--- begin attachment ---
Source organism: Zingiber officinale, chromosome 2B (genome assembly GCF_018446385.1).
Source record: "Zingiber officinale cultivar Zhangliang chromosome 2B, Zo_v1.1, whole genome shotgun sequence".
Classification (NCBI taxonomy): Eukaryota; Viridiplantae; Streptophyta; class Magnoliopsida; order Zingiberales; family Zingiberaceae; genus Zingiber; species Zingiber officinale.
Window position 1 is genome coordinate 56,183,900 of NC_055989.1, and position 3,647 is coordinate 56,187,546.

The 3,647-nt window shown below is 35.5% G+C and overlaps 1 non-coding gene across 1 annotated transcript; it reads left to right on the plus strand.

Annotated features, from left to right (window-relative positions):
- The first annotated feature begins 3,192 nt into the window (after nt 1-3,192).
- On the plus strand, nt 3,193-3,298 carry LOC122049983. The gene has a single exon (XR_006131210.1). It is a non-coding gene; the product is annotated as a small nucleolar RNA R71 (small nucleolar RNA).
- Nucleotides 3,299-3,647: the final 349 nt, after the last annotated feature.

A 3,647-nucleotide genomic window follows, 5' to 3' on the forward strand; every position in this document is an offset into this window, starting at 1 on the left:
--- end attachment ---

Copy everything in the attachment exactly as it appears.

Source organism: Zingiber officinale, chromosome 2B (genome assembly GCF_018446385.1).
Source record: "Zingiber officinale cultivar Zhangliang chromosome 2B, Zo_v1.1, whole genome shotgun sequence".
Classification (NCBI taxonomy): Eukaryota; Viridiplantae; Streptophyta; class Magnoliopsida; order Zingiberales; family Zingiberaceae; genus Zingiber; species Zingiber officinale.
Window position 1 is genome coordinate 56,183,900 of NC_055989.1, and position 3,647 is coordinate 56,187,546.

The 3,647-nt window shown below is 35.5% G+C and overlaps 1 non-coding gene across 1 annotated transcript; it reads left to right on the plus strand.

Annotated features, from left to right (window-relative positions):
- The first annotated feature begins 3,192 nt into the window (after nt 1-3,192).
- On the plus strand, nt 3,193-3,298 carry LOC122049983. The gene has a single exon (XR_006131210.1). It is a non-coding gene; the product is annotated as a small nucleolar RNA R71 (small nucleolar RNA).
- Nucleotides 3,299-3,647: the final 349 nt, after the last annotated feature.

A 3,647-nucleotide genomic window follows, 5' to 3' on the forward strand; every position in this document is an offset into this window, starting at 1 on the left: